Garnet Jolley brings multiple cultures to the classroom for 30 years

Garnet Jolley had the unique experience of growing up overseas due to her father Merril Asay’s employment with the U.S. Agency for International Developement. Consequently, Jolley was born in Afghanistan and lived in Brazil for eight years, then Taiwan, Thailand, Switzerland and Nepal. She said wherever she was living at the time was her favorite place.

Jolley’s family, Merril, Delsa and siblings, visited her grandparents, who lived in Lovell throughout the years, so she was familiar with this area. 

Garnet Jolley

She attended the University of Wyoming, where she met and married David Jolley. They moved to Lovell in 1976. After they had four children, Jolley returned to her studies through night classes with the UW extended degree program at NWC. She earned a B.S. in elementary education in 1987. Meanwhile, she had her fifth child. She eventually got a master’s degree from Chadron State College. 

In 1989 she took a position at Rocky Mountain Elementary, teaching fifth grade. After 20 years the opportunity came “to shake things up a bit,” and she moved to second grade 10 years ago. She retires from teaching at the conclusion of the current school year.

“I truly loved teaching fifth grade. I loved the focus on the American Revolution and Constitution. We were able to do a lot more things then than you can now. We took them to the NWC field station above Cody for outdoor and high adventure opportunities. That was a lot of fun. The fifth grade ski trip was memorable. Most of the students had never been skiing, so they were scared to death. It was fun seeing the change in them throughout the day. When it was time to go off the mountain, they didn’t want to leave,” she said.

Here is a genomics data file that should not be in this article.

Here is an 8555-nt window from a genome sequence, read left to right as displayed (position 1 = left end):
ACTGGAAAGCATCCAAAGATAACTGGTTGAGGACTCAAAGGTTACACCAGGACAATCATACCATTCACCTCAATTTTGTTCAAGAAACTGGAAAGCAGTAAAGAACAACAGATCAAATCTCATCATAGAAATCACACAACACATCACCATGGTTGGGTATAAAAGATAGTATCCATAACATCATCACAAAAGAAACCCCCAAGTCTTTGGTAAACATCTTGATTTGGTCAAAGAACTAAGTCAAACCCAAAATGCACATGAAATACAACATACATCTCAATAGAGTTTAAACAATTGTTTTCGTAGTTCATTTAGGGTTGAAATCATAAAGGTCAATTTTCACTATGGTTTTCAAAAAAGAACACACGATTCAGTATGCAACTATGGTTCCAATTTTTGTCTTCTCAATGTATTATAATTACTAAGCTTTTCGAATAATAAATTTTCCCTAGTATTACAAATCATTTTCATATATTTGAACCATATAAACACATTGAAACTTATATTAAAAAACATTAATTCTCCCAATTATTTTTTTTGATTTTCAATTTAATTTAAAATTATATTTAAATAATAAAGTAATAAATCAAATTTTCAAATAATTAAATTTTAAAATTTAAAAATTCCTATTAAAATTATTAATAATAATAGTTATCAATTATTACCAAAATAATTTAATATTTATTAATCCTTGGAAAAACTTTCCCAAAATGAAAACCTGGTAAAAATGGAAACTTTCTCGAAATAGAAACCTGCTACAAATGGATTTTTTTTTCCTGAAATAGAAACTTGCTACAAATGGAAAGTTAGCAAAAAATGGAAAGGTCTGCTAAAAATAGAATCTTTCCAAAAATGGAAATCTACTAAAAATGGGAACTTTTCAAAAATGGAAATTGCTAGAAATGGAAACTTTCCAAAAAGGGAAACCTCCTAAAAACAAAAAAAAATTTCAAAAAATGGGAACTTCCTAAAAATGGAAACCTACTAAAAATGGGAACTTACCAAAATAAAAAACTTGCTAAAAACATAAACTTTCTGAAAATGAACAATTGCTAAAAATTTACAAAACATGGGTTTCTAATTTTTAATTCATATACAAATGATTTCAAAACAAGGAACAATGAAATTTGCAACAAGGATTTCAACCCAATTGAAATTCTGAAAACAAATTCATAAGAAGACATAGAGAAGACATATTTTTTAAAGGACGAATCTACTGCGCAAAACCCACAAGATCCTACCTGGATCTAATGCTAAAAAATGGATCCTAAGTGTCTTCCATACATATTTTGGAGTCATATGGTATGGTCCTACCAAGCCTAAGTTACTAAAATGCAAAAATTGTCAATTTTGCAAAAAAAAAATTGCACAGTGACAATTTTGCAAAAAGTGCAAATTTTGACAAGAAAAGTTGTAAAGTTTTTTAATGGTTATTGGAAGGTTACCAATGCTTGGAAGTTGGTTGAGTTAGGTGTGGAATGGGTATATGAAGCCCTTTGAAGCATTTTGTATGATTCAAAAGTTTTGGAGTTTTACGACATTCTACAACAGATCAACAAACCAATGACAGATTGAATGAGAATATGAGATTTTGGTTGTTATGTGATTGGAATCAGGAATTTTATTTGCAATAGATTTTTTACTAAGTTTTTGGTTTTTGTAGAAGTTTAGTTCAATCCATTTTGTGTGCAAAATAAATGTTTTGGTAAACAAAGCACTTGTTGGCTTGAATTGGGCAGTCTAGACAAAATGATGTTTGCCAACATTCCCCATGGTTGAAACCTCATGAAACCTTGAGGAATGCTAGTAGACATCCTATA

“Second grade has been wonderful, also. I’ve enjoyed the change of pace and the focus on reading essential skills, but still bring in my passion for American history and science.”

Jolley has many fond memories of teaching. Starting in the old Cowley Elementary building and then moving to a new building, field trips, science experiments, salamanders, folk songs, poetry and hatching chicks are a few.

She hatched chickens in the classroom every year. 

“It was pretty cool when they hatched during class time. We watched them grow for two to three weeks and got to see them grow feathers. They (students) enjoyed that. Having the chicks in the classroom in the springtime was a good motivation for the students to keep coming to school,” she added.

“I’ve always taught the kids American folk songs,” Jolley continued. “Singing is a wonderful way to bond with kids. It creates unity in the class, and I could even sneak in a social studies connection. When I see former students they never ask me if I’m still teaching math or science. They say, ‘Are you still doing folk songs?’

“Another thing that is memorable is have the students memorize poetry. It promotes enthusiam, expression and comprehension. It’s a fun way to pull the class together, making positive memories involving education.”

Jolley said she found lesson planning most enjoyable. She always attempted to find a creative edge to engage the students and keep their attention.

“I always looked for ways to create energy in a lesson. For example, I wanted to make lesson plans on plants so kids wouldn’t just roll their eyes. If I’m bored, the kids will be bored. Preparing with this goal makes teaching a fun career,” she explained.

Having had her background, Jolley said she has consistently made an effort to share with kids the other places she lived, to allow them to expand their world by understanding other people and their culture.  

Thinking of the most rewarding thing in her 30 years of teaching, Jolley said it was going to work in a safe, friendly, supportive environment.

“Being able to work at Rocky Mountain Elementary School with the faculty and staff has definitely been the most rewarding. They are wonderful, good, dedicated educators, but they have fun, too. It’s been lots of joy with lots of support. Rocky Mountain Elementary has been a wonderful culture to work in,” she shared.

In retirement Jolley has no grand or amazing plans, she said. She wants to enjoy her time with family, reading and doing projects around the house.

“I am an energetic person and am confident I will find things to keep me busy,” Jolley concluded.

One comment

  1. I am so proud of my talented and lovely cousin and wish her the best as she continues her earthly journey.

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